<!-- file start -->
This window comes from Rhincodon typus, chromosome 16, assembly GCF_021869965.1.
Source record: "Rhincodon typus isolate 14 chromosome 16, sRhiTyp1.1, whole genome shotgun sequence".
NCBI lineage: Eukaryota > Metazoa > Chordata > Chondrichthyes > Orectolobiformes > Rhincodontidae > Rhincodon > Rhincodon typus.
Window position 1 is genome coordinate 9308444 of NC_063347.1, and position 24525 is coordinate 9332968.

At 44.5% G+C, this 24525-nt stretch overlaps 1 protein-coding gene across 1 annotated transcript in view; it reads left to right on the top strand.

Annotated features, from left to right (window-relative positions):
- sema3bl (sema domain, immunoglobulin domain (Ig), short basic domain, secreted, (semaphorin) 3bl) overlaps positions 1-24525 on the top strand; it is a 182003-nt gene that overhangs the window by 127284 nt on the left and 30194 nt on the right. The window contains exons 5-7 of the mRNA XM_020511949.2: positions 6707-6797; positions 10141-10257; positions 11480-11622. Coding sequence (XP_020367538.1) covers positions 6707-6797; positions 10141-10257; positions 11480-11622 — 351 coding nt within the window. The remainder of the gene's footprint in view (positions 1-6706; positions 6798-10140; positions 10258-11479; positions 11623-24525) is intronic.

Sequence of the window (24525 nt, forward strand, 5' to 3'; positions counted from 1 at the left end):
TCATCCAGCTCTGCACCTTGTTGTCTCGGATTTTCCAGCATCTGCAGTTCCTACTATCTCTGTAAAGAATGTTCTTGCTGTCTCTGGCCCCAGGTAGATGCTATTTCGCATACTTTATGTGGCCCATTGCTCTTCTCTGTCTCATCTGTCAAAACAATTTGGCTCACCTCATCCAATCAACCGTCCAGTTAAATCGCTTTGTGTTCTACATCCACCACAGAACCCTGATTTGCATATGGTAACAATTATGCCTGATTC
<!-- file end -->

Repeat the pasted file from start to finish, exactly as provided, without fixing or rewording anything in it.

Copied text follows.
This window comes from Rhincodon typus, chromosome 16, assembly GCF_021869965.1.
Source record: "Rhincodon typus isolate 14 chromosome 16, sRhiTyp1.1, whole genome shotgun sequence".
NCBI lineage: Eukaryota > Metazoa > Chordata > Chondrichthyes > Orectolobiformes > Rhincodontidae > Rhincodon > Rhincodon typus.
Window position 1 is genome coordinate 9308444 of NC_063347.1, and position 24525 is coordinate 9332968.

At 44.5% G+C, this 24525-nt stretch overlaps 1 protein-coding gene across 1 annotated transcript in view; it reads left to right on the top strand.

Annotated features, from left to right (window-relative positions):
- sema3bl (sema domain, immunoglobulin domain (Ig), short basic domain, secreted, (semaphorin) 3bl) overlaps positions 1-24525 on the top strand; it is a 182003-nt gene that overhangs the window by 127284 nt on the left and 30194 nt on the right. The window contains exons 5-7 of the mRNA XM_020511949.2: positions 6707-6797; positions 10141-10257; positions 11480-11622. Coding sequence (XP_020367538.1) covers positions 6707-6797; positions 10141-10257; positions 11480-11622 — 351 coding nt within the window. The remainder of the gene's footprint in view (positions 1-6706; positions 6798-10140; positions 10258-11479; positions 11623-24525) is intronic.

Sequence of the window (24525 nt, forward strand, 5' to 3'; positions counted from 1 at the left end):
TCATCCAGCTCTGCACCTTGTTGTCTCGGATTTTCCAGCATCTGCAGTTCCTACTATCTCTGTAAAGAATGTTCTTGCTGTCTCTGGCCCCAGGTAGATGCTATTTCGCATACTTTATGTGGCCCATTGCTCTTCTCTGTCTCATCTGTCAAAACAATTTGGCTCACCTCATCCAATCAACCGTCCAGTTAAATCGCTTTGTGTTCTACATCCACCACAGAACCCTGATTTGCATATGGTAACAATTATGCCTGATTC